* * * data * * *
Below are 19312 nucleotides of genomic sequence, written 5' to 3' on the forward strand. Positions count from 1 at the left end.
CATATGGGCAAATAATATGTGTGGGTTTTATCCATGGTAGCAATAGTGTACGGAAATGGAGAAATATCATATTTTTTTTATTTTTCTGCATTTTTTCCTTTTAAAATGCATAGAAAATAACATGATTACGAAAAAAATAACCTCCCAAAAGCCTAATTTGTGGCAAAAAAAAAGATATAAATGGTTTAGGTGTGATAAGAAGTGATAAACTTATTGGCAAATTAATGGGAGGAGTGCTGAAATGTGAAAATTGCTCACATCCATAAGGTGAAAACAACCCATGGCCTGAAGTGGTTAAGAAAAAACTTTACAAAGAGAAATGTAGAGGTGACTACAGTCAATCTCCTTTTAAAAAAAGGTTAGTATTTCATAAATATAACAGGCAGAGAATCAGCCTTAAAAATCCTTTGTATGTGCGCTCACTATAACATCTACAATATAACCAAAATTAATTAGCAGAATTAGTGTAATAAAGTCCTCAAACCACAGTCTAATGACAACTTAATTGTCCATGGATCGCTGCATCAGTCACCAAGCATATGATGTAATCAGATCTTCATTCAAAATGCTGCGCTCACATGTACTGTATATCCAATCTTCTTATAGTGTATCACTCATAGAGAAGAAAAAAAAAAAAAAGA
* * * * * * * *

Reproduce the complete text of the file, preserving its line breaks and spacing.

Below are 19312 nucleotides of genomic sequence, written 5' to 3' on the forward strand. Positions count from 1 at the left end.
CATATGGGCAAATAATATGTGTGGGTTTTATCCATGGTAGCAATAGTGTACGGAAATGGAGAAATATCATATTTTTTTTATTTTTCTGCATTTTTTCCTTTTAAAATGCATAGAAAATAACATGATTACGAAAAAAATAACCTCCCAAAAGCCTAATTTGTGGCAAAAAAAAAGATATAAATGGTTTAGGTGTGATAAGAAGTGATAAACTTATTGGCAAATTAATGGGAGGAGTGCTGAAATGTGAAAATTGCTCACATCCATAAGGTGAAAACAACCCATGGCCTGAAGTGGTTAAGAAAAAACTTTACAAAGAGAAATGTAGAGGTGACTACAGTCAATCTCCTTTTAAAAAAAGGTTAGTATTTCATAAATATAACAGGCAGAGAATCAGCCTTAAAAATCCTTTGTATGTGCGCTCACTATAACATCTACAATATAACCAAAATTAATTAGCAGAATTAGTGTAATAAAGTCCTCAAACCACAGTCTAATGACAACTTAATTGTCCATGGATCGCTGCATCAGTCACCAAGCATATGATGTAATCAGATCTTCATTCAAAATGCTGCGCTCACATGTACTGTATATCCAATCTTCTTATAGTGTATCACTCATAGAGAAGAAAAAAAAAAAAAAGA